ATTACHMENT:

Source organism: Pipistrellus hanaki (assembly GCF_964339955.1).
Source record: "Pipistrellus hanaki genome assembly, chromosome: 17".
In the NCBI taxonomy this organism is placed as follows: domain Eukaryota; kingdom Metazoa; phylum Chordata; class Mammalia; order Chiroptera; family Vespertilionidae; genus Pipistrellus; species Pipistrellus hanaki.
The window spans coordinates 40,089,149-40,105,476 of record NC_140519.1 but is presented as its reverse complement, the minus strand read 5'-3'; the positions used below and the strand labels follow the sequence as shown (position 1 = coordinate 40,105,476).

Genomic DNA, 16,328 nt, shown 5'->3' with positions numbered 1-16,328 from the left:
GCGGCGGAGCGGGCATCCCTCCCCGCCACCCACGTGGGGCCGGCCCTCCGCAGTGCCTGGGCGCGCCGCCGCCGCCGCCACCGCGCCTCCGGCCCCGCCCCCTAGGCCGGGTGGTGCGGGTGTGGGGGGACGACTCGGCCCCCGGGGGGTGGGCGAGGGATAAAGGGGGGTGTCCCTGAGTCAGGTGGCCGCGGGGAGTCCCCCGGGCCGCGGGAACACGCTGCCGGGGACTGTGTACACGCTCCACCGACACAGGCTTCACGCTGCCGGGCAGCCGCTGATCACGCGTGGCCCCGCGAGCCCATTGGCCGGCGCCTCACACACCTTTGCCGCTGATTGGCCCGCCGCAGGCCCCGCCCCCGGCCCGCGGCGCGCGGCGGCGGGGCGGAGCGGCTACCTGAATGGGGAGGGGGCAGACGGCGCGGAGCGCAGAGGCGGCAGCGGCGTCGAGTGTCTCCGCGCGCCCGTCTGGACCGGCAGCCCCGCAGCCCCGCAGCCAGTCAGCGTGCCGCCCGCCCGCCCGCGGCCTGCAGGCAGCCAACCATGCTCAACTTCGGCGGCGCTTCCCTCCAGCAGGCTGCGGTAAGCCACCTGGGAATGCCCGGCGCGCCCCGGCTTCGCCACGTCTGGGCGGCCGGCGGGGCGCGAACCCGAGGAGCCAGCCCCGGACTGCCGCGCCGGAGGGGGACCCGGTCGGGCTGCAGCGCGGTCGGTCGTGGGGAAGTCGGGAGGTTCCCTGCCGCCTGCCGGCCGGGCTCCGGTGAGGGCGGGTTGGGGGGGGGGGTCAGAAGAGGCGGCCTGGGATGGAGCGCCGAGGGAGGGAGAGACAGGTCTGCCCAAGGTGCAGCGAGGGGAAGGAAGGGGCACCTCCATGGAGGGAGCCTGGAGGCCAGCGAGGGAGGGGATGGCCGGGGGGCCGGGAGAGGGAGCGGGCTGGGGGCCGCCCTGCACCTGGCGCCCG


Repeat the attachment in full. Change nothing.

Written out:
Source organism: Pipistrellus hanaki (assembly GCF_964339955.1).
Source record: "Pipistrellus hanaki genome assembly, chromosome: 17".
In the NCBI taxonomy this organism is placed as follows: domain Eukaryota; kingdom Metazoa; phylum Chordata; class Mammalia; order Chiroptera; family Vespertilionidae; genus Pipistrellus; species Pipistrellus hanaki.
The window spans coordinates 40,089,149-40,105,476 of record NC_140519.1 but is presented as its reverse complement, the minus strand read 5'-3'; the positions used below and the strand labels follow the sequence as shown (position 1 = coordinate 40,105,476).

Genomic DNA, 16,328 nt, shown 5'->3' with positions numbered 1-16,328 from the left:
GCGGCGGAGCGGGCATCCCTCCCCGCCACCCACGTGGGGCCGGCCCTCCGCAGTGCCTGGGCGCGCCGCCGCCGCCGCCACCGCGCCTCCGGCCCCGCCCCCTAGGCCGGGTGGTGCGGGTGTGGGGGGACGACTCGGCCCCCGGGGGGTGGGCGAGGGATAAAGGGGGGTGTCCCTGAGTCAGGTGGCCGCGGGGAGTCCCCCGGGCCGCGGGAACACGCTGCCGGGGACTGTGTACACGCTCCACCGACACAGGCTTCACGCTGCCGGGCAGCCGCTGATCACGCGTGGCCCCGCGAGCCCATTGGCCGGCGCCTCACACACCTTTGCCGCTGATTGGCCCGCCGCAGGCCCCGCCCCCGGCCCGCGGCGCGCGGCGGCGGGGCGGAGCGGCTACCTGAATGGGGAGGGGGCAGACGGCGCGGAGCGCAGAGGCGGCAGCGGCGTCGAGTGTCTCCGCGCGCCCGTCTGGACCGGCAGCCCCGCAGCCCCGCAGCCAGTCAGCGTGCCGCCCGCCCGCCCGCGGCCTGCAGGCAGCCAACCATGCTCAACTTCGGCGGCGCTTCCCTCCAGCAGGCTGCGGTAAGCCACCTGGGAATGCCCGGCGCGCCCCGGCTTCGCCACGTCTGGGCGGCCGGCGGGGCGCGAACCCGAGGAGCCAGCCCCGGACTGCCGCGCCGGAGGGGGACCCGGTCGGGCTGCAGCGCGGTCGGTCGTGGGGAAGTCGGGAGGTTCCCTGCCGCCTGCCGGCCGGGCTCCGGTGAGGGCGGGTTGGGGGGGGGGGTCAGAAGAGGCGGCCTGGGATGGAGCGCCGAGGGAGGGAGAGACAGGTCTGCCCAAGGTGCAGCGAGGGGAAGGAAGGGGCACCTCCATGGAGGGAGCCTGGAGGCCAGCGAGGGAGGGGATGGCCGGGGGGCCGGGAGAGGGAGCGGGCTGGGGGCCGCCCTGCACCTGGCGCCCG